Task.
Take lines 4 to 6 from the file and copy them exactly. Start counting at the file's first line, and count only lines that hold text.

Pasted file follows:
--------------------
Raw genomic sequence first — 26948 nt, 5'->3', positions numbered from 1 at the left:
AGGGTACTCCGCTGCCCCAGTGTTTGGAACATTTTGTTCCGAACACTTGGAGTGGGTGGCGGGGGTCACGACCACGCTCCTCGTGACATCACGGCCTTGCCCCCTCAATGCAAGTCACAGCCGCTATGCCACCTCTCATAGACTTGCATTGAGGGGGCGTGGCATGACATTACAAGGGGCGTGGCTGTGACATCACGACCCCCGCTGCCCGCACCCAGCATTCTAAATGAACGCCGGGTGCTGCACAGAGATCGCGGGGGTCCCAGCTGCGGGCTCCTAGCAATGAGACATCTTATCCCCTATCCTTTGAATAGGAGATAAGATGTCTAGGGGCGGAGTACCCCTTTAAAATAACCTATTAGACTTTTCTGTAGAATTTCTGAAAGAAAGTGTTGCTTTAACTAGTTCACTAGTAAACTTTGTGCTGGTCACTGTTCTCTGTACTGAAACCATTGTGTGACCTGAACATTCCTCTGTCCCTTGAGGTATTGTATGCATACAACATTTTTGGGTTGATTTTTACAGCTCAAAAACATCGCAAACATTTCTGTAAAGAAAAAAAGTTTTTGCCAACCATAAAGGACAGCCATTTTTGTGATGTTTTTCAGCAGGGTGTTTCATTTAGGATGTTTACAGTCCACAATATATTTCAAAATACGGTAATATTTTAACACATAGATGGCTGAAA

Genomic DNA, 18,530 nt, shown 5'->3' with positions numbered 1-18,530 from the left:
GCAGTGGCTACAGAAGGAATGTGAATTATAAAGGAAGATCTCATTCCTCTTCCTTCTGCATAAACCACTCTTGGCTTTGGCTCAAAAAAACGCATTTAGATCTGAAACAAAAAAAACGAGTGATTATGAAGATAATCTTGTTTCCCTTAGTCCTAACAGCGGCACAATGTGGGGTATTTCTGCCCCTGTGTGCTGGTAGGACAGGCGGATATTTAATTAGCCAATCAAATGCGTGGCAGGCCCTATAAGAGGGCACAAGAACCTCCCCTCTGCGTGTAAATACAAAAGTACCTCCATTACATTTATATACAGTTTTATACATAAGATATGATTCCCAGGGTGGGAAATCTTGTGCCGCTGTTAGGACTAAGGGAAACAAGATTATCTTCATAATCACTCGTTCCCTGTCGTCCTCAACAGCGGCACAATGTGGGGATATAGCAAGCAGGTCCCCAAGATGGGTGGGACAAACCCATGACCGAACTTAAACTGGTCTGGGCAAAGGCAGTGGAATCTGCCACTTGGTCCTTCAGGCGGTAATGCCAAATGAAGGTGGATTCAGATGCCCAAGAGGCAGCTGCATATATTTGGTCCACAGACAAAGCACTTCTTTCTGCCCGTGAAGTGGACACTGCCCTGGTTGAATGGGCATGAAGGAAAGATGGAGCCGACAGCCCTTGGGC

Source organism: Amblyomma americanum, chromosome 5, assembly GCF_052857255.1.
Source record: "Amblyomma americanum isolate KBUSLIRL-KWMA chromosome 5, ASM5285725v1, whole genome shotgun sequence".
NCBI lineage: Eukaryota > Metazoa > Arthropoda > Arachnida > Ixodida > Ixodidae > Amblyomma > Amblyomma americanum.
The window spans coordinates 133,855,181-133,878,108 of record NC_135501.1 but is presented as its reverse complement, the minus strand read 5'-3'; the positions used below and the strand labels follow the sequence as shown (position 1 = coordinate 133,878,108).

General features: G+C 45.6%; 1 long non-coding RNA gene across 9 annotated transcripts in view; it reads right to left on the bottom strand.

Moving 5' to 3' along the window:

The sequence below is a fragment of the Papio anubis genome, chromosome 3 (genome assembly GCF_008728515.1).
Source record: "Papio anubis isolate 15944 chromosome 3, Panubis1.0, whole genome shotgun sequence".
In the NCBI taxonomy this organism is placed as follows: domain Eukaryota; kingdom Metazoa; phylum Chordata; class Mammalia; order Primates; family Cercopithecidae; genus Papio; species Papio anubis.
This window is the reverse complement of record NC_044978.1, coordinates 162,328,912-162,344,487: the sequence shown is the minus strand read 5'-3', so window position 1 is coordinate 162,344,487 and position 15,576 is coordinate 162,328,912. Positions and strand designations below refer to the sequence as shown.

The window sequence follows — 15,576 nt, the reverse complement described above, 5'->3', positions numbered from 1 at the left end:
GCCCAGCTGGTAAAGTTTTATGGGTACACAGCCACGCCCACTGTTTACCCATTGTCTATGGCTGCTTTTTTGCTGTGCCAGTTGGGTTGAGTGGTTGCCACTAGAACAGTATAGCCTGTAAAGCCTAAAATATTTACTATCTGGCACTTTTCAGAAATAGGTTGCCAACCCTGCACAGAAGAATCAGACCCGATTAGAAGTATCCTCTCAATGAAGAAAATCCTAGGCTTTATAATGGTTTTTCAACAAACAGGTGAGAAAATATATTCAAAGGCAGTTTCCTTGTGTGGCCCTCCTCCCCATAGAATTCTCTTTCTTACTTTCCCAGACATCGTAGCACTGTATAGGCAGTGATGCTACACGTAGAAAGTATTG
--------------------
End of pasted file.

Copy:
GCAGTGGCTACAGAAGGAATGTGAATTATAAAGGAAGATCTCATTCCTCTTCCTTCTGCATAAACCACTCTTGGCTTTGGCTCAAAAAAACGCATTTAGATCTGAAACAAAAAAAACGAGTGATTATGAAGATAATCTTGTTTCCCTTAGTCCTAACAGCGGCACAATGTGGGGTATTTCTGCCCCTGTGTGCTGGTAGGACAGGCGGATATTTAATTAGCCAATCAAATGCGTGGCAGGCCCTATAAGAGGGCACAAGAACCTCCCCTCTGCGTGTAAATACAAAAGTACCTCCATTACATTTATATACAGTTTTATACATAAGATATGATTCCCAGGGTGGGAAATCTTGTGCCGCTGTTAGGACTAAGGGAAACAAGATTATCTTCATAATCACTCGTTCCCTGTCGTCCTCAACAGCGGCACAATGTGGGGATATAGCAAGCAGGTCCCCAAGATGGGTGGGACAAACCCATGACCGAACTTAAACTGGTCTGGGCAAAGGCAGTGGAATCTGCCACTTGGTCCTTCAGGCGGTAATGCCAAATGAAGGTGGATTCAGATGCCCAAGAGGCAGCTGCATATATTTGGTCCACAGACAAAGCACTTCTTTCTGCCCGTGAAGTGGACACTGCCCTGGTTGAATGGGCATGAAGGAAAGATGGAGCCGACAGCCCTTGGGC

Source organism: Amblyomma americanum, chromosome 5, assembly GCF_052857255.1.
Source record: "Amblyomma americanum isolate KBUSLIRL-KWMA chromosome 5, ASM5285725v1, whole genome shotgun sequence".